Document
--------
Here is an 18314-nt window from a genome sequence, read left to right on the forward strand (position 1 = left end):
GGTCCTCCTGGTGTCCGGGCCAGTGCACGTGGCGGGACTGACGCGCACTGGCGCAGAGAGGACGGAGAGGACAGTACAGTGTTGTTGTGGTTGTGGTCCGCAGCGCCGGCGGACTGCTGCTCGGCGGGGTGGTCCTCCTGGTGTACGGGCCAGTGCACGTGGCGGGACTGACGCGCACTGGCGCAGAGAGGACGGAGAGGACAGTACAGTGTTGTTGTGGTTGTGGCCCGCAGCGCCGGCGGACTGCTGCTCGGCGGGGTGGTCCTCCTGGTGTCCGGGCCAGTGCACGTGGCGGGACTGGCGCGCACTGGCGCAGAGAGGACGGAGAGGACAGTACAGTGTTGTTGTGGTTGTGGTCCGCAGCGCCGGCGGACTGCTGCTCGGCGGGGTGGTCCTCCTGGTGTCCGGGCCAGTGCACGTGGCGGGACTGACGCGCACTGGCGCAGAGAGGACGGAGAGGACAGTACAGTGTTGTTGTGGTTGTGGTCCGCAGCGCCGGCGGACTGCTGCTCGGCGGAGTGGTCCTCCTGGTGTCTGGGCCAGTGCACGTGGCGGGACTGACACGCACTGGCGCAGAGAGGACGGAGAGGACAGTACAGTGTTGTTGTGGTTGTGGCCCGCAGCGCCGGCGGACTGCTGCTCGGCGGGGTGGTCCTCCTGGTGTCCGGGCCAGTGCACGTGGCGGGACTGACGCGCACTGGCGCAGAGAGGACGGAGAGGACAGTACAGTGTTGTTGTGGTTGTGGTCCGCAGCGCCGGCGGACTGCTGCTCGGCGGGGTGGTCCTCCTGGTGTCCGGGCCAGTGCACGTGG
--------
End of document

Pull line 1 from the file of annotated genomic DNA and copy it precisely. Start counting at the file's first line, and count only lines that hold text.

Here is an 18314-nt window from a genome sequence, read left to right on the forward strand (position 1 = left end):